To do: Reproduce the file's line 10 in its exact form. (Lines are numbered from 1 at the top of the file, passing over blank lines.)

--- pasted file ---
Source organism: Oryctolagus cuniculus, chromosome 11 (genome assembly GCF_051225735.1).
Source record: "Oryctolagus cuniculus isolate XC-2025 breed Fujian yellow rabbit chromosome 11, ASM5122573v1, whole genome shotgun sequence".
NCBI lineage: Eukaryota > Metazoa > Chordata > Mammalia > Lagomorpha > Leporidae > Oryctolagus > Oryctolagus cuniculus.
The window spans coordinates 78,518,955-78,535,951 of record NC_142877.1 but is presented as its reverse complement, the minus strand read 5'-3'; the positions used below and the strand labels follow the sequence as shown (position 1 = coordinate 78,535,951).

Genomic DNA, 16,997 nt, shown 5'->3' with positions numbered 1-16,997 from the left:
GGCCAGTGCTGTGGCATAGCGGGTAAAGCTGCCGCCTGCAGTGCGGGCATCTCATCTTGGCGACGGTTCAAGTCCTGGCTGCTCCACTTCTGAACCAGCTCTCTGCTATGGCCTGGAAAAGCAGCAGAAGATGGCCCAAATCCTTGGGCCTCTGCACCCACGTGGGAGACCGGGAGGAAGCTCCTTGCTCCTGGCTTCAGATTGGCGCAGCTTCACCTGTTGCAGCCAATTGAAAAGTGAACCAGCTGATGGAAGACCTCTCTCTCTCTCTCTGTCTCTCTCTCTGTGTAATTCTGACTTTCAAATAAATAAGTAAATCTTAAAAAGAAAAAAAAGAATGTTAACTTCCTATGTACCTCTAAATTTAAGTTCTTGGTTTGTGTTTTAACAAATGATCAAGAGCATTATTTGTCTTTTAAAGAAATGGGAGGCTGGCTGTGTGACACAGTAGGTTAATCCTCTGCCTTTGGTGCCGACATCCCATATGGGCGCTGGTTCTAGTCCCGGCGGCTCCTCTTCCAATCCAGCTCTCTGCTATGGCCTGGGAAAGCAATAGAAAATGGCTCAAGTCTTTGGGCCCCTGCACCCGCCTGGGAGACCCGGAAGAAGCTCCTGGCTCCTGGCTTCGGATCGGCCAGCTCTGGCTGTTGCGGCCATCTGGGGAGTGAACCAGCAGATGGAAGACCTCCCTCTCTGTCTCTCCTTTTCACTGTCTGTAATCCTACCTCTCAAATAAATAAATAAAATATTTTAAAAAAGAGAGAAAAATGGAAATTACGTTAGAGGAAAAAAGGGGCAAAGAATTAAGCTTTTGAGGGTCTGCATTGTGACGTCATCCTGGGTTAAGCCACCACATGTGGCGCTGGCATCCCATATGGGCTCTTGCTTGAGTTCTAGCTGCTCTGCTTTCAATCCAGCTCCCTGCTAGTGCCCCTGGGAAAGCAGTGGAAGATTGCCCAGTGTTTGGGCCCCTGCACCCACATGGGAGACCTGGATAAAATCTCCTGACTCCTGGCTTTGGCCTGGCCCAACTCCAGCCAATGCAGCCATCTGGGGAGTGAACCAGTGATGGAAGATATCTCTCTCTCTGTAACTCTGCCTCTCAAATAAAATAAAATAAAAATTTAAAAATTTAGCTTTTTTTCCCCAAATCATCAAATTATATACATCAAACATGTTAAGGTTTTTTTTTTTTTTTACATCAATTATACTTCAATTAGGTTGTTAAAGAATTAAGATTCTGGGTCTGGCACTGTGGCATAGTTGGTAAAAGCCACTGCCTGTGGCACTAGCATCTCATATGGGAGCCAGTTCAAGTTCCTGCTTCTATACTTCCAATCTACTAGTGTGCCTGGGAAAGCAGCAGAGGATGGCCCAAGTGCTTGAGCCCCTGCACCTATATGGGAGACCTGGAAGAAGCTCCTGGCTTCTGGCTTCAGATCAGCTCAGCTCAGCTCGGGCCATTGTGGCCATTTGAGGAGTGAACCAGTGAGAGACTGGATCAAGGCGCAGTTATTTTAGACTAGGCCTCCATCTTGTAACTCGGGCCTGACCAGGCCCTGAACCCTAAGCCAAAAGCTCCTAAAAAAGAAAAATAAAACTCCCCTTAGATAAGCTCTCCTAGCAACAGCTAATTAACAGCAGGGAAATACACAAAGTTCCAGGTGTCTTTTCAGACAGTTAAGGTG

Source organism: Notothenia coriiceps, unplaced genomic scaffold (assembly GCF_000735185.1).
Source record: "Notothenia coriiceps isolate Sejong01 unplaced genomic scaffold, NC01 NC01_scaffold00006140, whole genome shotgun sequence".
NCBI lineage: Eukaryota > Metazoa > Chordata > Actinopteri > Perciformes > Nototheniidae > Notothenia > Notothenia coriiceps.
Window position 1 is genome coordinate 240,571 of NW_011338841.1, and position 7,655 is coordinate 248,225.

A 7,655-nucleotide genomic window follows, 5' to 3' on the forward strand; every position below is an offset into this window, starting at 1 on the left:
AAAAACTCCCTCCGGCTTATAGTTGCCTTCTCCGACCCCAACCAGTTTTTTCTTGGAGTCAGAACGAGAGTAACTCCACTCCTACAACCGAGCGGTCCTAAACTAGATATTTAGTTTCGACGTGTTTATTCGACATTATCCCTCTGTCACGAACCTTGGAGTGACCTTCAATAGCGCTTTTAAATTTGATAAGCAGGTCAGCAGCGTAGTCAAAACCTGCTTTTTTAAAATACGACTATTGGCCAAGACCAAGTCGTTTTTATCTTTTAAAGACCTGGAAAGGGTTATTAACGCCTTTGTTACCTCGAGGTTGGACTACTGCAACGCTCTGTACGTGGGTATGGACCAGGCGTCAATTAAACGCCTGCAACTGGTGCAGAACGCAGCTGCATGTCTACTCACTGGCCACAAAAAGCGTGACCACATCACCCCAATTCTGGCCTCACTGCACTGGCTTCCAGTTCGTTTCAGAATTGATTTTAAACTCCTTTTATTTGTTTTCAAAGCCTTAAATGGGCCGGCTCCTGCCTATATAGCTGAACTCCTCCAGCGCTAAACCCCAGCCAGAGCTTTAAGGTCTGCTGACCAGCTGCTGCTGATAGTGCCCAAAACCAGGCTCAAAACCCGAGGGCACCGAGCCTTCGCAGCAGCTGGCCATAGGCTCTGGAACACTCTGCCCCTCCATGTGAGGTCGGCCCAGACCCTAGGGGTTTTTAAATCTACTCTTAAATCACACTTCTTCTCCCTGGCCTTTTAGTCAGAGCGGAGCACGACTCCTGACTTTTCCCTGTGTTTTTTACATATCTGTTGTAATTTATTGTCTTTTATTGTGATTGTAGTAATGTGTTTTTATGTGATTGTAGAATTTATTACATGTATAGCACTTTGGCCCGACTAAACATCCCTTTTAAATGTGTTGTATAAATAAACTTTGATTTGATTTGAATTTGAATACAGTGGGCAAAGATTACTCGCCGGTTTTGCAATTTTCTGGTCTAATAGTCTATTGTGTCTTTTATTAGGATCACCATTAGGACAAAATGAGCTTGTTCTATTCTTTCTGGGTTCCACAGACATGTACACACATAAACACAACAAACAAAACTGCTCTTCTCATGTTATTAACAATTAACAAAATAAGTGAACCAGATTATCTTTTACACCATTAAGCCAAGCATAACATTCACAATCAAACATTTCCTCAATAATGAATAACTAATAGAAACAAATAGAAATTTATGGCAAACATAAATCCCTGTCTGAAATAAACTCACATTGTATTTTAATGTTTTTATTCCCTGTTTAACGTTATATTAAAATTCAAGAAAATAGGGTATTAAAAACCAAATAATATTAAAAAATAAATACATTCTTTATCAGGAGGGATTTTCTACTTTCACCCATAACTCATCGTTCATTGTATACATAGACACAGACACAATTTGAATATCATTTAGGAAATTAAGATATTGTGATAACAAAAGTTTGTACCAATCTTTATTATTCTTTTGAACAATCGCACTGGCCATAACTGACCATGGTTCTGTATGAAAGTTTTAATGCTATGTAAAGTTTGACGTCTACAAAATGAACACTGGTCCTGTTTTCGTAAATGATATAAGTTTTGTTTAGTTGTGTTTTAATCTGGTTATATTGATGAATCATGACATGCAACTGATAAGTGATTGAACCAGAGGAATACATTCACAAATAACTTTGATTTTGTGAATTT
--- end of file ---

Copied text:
Window position 1 is genome coordinate 240,571 of NW_011338841.1, and position 7,655 is coordinate 248,225.